Ready for the Next Crisis? Investing in Health System Resilience

image of Ready for the Next Crisis? Investing in Health System Resilience

The COVID-19 pandemic had massive consequences for societies and health systems across the OECD and beyond. Health systems were not resilient enough. Resilient health systems plan and are ready for shocks, such as pandemics, economic crises or the effects of climate change. They are able to minimise the negative consequences of crises, recover as quickly as possible, and adapt to become better performing and more prepared. Smart, targeted investments in health system resilience are needed to improve health and ensure the next shock is less disruptive and costly. This report reviews the lessons of the COVID-19 pandemic and applies them to build policy recommendations to ensure the global community is ready for the next crisis. The reviews and recommendations cover health system issues – including workforce, digitalisation, continuity of care and mental health – and other topics, including long-term care, supply chains and international co-operation.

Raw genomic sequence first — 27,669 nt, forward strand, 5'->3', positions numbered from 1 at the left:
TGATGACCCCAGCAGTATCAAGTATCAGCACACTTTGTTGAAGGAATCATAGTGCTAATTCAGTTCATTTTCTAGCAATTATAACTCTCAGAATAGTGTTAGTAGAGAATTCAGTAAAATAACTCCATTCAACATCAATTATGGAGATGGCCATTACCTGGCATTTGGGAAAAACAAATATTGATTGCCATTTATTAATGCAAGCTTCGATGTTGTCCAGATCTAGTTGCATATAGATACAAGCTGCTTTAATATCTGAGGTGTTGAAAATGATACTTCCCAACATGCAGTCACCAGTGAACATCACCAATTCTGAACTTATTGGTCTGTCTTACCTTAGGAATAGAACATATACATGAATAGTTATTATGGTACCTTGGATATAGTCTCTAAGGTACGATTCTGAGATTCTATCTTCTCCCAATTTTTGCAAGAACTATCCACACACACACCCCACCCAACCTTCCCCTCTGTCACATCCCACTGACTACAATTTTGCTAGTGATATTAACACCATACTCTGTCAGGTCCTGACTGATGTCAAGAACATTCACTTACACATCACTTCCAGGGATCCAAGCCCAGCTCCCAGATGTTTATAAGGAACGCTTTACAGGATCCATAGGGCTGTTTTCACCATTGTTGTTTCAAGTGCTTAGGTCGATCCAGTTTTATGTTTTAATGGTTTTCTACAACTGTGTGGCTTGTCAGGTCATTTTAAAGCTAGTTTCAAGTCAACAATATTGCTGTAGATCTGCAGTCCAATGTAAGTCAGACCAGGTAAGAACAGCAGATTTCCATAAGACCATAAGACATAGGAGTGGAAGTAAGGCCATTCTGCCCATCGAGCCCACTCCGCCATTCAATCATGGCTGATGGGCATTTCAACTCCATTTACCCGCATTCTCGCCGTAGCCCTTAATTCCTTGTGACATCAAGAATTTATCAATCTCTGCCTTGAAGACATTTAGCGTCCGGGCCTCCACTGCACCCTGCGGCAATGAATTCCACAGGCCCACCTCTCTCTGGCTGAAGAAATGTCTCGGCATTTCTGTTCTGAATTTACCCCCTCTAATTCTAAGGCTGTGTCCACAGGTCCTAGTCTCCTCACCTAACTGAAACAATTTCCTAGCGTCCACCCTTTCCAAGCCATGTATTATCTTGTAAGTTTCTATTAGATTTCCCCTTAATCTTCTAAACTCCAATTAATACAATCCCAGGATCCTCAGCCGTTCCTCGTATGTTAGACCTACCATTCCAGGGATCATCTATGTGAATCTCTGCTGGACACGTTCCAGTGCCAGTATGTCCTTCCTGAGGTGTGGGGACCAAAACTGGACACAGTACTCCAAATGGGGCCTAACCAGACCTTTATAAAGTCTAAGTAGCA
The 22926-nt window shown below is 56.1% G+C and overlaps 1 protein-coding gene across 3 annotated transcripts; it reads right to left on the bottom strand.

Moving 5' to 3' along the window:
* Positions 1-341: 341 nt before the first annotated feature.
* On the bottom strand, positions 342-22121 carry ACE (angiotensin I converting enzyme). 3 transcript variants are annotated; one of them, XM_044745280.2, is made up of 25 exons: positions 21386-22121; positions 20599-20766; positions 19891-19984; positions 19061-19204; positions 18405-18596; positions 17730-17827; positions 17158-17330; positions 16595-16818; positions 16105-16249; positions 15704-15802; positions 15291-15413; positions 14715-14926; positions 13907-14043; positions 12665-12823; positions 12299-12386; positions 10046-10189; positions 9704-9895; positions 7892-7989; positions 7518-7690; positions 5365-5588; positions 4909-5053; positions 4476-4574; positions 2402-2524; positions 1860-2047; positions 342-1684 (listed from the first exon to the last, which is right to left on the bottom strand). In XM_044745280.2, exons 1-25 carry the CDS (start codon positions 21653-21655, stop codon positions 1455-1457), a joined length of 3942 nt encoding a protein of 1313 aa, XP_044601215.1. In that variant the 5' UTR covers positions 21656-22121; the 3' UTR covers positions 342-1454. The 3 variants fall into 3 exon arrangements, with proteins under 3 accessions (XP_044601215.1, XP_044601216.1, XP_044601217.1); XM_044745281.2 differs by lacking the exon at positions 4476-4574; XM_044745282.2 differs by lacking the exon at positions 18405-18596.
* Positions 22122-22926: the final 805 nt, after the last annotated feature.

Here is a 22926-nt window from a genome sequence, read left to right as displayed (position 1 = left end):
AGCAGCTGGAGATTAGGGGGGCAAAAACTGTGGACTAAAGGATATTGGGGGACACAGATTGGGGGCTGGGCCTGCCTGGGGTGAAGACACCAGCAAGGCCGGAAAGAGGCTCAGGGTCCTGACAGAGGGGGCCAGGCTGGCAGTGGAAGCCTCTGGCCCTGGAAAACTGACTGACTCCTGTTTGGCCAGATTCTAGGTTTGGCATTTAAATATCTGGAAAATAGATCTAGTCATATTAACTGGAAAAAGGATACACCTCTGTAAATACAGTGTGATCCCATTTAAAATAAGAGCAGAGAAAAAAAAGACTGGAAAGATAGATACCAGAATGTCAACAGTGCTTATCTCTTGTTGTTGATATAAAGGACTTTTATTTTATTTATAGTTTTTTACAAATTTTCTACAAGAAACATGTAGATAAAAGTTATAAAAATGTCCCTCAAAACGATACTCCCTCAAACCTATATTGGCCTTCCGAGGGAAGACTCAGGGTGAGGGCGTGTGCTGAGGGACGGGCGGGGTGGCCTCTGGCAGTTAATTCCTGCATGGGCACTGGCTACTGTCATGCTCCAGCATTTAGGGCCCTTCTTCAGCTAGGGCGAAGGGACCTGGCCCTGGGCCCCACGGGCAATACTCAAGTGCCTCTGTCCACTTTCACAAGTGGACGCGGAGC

COVID‑19 outcomes across OECD countries

The impact of COVID‑19 has been substantially different across OECD countries. This chapter offers an exploratory assessment of the impact of health system capacity and government strategies on COVID‑19 outcomes until December 2021. The aim is to provide insights into why certain OECD countries had better outcomes over the first two years of the COVID‑19 pandemic (2020‑21) and how policy makers can shift their health systems to be better prepared for future challenges. After controlling for core demographic and economic factors, indicators of increased health system capacity and access to high-quality care were associated with better COVID‑19 outcomes. Higher COVID‑19 vaccination rates were also associated with lower excess mortality, as were certain measures of trust. Health risk factors and social risk factors also influenced outcomes. Beyond national aggregates, the chapter highlights how older people, socially disadvantaged populations, and ethnic minority groups suffered more from the pandemic than others. The main indirect effects of the pandemic are also analysed.


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